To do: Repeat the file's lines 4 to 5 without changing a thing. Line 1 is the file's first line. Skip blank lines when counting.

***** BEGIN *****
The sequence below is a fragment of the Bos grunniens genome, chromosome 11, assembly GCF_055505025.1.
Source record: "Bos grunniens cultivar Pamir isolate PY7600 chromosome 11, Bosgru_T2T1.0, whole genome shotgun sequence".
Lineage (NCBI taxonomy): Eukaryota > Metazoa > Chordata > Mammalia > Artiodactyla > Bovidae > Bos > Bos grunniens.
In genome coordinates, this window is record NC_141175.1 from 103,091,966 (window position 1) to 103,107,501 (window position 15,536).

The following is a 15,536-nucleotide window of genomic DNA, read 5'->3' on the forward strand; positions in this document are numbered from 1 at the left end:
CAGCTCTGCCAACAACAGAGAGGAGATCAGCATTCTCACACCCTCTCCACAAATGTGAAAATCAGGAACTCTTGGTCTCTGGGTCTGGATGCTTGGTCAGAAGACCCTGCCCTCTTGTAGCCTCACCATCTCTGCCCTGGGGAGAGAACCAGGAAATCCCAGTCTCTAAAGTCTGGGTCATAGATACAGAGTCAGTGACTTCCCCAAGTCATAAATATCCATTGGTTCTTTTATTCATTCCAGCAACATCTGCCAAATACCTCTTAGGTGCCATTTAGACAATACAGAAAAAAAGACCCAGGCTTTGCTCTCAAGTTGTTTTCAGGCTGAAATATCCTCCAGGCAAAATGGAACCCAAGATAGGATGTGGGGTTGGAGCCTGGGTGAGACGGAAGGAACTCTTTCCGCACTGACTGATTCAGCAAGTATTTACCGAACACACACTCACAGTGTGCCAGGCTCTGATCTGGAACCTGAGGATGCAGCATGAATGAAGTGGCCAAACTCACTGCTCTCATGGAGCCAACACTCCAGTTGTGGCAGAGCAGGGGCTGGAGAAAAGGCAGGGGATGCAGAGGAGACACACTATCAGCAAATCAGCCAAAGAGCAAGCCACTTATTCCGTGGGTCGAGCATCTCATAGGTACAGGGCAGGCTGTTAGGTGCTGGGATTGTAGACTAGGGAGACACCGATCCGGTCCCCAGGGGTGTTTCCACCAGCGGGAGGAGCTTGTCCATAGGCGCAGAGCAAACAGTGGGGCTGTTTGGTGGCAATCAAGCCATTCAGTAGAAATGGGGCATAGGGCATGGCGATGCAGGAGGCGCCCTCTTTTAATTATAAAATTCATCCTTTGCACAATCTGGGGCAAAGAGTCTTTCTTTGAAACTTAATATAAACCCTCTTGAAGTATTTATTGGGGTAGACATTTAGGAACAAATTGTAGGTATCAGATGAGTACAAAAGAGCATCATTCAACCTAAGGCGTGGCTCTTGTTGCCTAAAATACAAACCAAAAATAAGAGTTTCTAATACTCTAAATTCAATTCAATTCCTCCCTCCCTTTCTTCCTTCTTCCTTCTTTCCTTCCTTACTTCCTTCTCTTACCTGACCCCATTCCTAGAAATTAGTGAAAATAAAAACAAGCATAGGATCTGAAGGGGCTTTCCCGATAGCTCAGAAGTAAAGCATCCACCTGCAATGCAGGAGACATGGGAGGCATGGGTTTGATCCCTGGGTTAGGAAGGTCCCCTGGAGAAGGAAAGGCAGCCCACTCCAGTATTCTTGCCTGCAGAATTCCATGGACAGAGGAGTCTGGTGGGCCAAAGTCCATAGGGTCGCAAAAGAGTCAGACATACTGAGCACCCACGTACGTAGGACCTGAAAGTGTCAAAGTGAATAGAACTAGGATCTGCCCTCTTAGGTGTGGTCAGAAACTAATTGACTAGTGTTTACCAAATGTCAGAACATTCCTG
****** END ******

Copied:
In genome coordinates, this window is record NC_141175.1 from 103,091,966 (window position 1) to 103,107,501 (window position 15,536).

The following is a 15,536-nucleotide window of genomic DNA, read 5'->3' on the forward strand; positions in this document are numbered from 1 at the left end: